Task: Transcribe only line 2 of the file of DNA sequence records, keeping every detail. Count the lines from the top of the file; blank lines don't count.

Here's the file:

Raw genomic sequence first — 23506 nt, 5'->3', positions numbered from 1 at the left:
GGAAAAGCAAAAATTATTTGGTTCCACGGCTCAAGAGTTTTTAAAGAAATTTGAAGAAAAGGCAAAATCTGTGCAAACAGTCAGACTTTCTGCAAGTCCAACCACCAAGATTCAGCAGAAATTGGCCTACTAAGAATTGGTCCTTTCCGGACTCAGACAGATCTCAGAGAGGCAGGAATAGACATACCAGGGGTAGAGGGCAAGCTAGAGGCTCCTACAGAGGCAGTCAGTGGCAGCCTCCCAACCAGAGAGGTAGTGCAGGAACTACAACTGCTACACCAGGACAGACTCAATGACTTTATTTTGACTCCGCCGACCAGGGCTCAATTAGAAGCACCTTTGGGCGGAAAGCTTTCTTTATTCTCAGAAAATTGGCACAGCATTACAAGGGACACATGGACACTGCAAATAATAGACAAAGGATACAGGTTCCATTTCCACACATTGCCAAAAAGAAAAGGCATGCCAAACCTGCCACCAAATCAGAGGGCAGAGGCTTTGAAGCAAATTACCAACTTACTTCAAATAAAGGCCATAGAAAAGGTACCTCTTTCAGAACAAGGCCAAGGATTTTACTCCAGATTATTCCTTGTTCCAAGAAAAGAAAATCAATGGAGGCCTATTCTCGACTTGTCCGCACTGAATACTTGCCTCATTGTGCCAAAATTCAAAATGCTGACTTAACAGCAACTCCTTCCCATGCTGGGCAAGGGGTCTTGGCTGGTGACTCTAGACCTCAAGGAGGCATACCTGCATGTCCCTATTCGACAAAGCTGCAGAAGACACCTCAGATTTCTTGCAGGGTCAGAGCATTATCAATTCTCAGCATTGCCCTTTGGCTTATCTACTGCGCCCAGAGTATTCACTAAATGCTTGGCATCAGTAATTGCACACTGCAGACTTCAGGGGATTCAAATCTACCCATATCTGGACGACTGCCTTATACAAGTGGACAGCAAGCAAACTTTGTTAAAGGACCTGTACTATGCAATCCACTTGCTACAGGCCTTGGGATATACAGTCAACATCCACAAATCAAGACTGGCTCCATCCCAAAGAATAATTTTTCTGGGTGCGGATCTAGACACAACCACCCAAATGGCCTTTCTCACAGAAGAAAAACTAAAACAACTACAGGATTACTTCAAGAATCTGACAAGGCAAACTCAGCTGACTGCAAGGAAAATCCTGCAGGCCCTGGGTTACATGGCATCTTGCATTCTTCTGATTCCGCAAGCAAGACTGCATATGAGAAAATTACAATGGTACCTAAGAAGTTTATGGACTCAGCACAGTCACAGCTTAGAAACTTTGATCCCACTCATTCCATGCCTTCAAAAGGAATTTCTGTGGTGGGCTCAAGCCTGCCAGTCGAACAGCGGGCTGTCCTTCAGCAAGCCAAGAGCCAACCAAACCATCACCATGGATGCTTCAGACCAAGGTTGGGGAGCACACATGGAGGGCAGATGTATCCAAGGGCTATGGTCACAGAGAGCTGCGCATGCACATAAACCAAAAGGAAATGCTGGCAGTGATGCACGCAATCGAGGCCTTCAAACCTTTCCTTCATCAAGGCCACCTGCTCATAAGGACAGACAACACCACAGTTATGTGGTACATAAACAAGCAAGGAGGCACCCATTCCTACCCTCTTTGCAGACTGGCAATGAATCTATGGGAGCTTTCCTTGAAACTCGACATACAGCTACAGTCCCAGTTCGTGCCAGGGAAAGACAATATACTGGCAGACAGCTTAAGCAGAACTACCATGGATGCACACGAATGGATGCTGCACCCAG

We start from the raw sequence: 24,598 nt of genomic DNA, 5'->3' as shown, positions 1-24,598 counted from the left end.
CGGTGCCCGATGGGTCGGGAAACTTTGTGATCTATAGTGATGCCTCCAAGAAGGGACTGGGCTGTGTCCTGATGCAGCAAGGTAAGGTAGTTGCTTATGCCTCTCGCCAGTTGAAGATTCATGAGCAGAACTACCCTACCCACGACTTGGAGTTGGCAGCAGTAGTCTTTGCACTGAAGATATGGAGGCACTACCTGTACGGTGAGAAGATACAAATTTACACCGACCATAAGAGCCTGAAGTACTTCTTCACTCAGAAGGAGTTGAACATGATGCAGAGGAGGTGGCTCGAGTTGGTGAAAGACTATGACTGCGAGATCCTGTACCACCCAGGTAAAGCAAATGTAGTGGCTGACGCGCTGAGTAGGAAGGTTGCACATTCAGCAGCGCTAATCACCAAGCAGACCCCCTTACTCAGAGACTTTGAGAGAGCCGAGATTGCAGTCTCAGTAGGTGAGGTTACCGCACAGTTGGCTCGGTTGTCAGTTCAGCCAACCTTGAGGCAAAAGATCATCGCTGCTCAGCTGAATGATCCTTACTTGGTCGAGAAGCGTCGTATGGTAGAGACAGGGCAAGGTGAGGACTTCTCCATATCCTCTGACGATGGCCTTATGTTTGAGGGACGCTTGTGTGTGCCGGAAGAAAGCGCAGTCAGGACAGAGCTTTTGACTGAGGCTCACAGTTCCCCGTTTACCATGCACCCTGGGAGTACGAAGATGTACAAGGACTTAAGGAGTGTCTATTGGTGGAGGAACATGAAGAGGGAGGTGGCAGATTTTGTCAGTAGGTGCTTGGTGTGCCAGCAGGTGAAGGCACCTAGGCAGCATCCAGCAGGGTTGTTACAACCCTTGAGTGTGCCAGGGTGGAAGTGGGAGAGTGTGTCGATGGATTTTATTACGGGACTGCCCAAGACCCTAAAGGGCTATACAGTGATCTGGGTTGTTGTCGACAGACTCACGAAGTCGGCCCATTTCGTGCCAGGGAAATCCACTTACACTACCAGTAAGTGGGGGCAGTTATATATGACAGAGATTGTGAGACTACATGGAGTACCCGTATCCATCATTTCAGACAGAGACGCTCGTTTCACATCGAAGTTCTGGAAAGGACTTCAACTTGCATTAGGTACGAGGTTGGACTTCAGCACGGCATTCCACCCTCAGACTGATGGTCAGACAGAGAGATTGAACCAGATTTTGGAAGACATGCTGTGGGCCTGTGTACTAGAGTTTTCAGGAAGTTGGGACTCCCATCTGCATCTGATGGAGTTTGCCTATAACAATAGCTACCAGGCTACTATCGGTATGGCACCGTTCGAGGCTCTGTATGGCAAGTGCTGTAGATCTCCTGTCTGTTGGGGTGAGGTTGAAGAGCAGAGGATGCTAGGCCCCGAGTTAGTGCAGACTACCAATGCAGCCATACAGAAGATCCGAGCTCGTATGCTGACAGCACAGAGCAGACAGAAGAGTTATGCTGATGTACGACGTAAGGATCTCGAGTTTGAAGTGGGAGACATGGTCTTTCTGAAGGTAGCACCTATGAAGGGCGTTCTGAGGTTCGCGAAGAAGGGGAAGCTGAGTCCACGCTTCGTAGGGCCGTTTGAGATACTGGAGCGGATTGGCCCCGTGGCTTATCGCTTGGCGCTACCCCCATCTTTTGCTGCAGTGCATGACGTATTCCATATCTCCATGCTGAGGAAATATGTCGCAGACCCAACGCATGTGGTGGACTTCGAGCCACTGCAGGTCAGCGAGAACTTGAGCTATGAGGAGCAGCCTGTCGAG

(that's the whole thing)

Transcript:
GGAAAAGCAAAAATTATTTGGTTCCACGGCTCAAGAGTTTTTAAAGAAATTTGAAGAAAAGGCAAAATCTGTGCAAACAGTCAGACTTTCTGCAAGTCCAACCACCAAGATTCAGCAGAAATTGGCCTACTAAGAATTGGTCCTTTCCGGACTCAGACAGATCTCAGAGAGGCAGGAATAGACATACCAGGGGTAGAGGGCAAGCTAGAGGCTCCTACAGAGGCAGTCAGTGGCAGCCTCCCAACCAGAGAGGTAGTGCAGGAACTACAACTGCTACACCAGGACAGACTCAATGACTTTATTTTGACTCCGCCGACCAGGGCTCAATTAGAAGCACCTTTGGGCGGAAAGCTTTCTTTATTCTCAGAAAATTGGCACAGCATTACAAGGGACACATGGACACTGCAAATAATAGACAAAGGATACAGGTTCCATTTCCACACATTGCCAAAAAGAAAAGGCATGCCAAACCTGCCACCAAATCAGAGGGCAGAGGCTTTGAAGCAAATTACCAACTTACTTCAAATAAAGGCCATAGAAAAGGTACCTCTTTCAGAACAAGGCCAAGGATTTTACTCCAGATTATTCCTTGTTCCAAGAAAAGAAAATCAATGGAGGCCTATTCTCGACTTGTCCGCACTGAATACTTGCCTCATTGTGCCAAAATTCAAAATGCTGACTTAACAGCAACTCCTTCCCATGCTGGGCAAGGGGTCTTGGCTGGTGACTCTAGACCTCAAGGAGGCATACCTGCATGTCCCTATTCGACAAAGCTGCAGAAGACACCTCAGATTTCTTGCAGGGTCAGAGCATTATCAATTCTCAGCATTGCCCTTTGGCTTATCTACTGCGCCCAGAGTATTCACTAAATGCTTGGCATCAGTAATTGCACACTGCAGACTTCAGGGGATTCAAATCTACCCATATCTGGACGACTGCCTTATACAAGTGGACAGCAAGCAAACTTTGTTAAAGGACCTGTACTATGCAATCCACTTGCTACAGGCCTTGGGATATACAGTCAACATCCACAAATCAAGACTGGCTCCATCCCAAAGAATAATTTTTCTGGGTGCGGATCTAGACACAACCACCCAAATGGCCTTTCTCACAGAAGAAAAACTAAAACAACTACAGGATTACTTCAAGAATCTGACAAGGCAAACTCAGCTGACTGCAAGGAAAATCCTGCAGGCCCTGGGTTACATGGCATCTTGCATTCTTCTGATTCCGCAAGCAAGACTGCATATGAGAAAATTACAATGGTACCTAAGAAGTTTATGGACTCAGCACAGTCACAGCTTAGAAACTTTGATCCCACTCATTCCATGCCTTCAAAAGGAATTTCTGTGGTGGGCTCAAGCCTGCCAGTCGAACAGCGGGCTGTCCTTCAGCAAGCCAAGAGCCAACCAAACCATCACCATGGATGCTTCAGACCAAGGTTGGGGAGCACACATGGAGGGCAGATGTATCCAAGGGCTATGGTCACAGAGAGCTGCGCATGCACATAAACCAAAAGGAAATGCTGGCAGTGATGCACGCAATCGAGGCCTTCAAACCTTTCCTTCATCAAGGCCACCTGCTCATAAGGACAGACAACACCACAGTTATGTGGTACATAAACAAGCAAGGAGGCACCCATTCCTACCCTCTTTGCAGACTGGCAATGAATCTATGGGAGCTTTCCTTGAAACTCGACATACAGCTACAGTCCCAGTTCGTGCCAGGGAAAGACAATATACTGGCAGACAGCTTAAGCAGAACTACCATGGATGCACACGAATGGATGCTGCACCCAG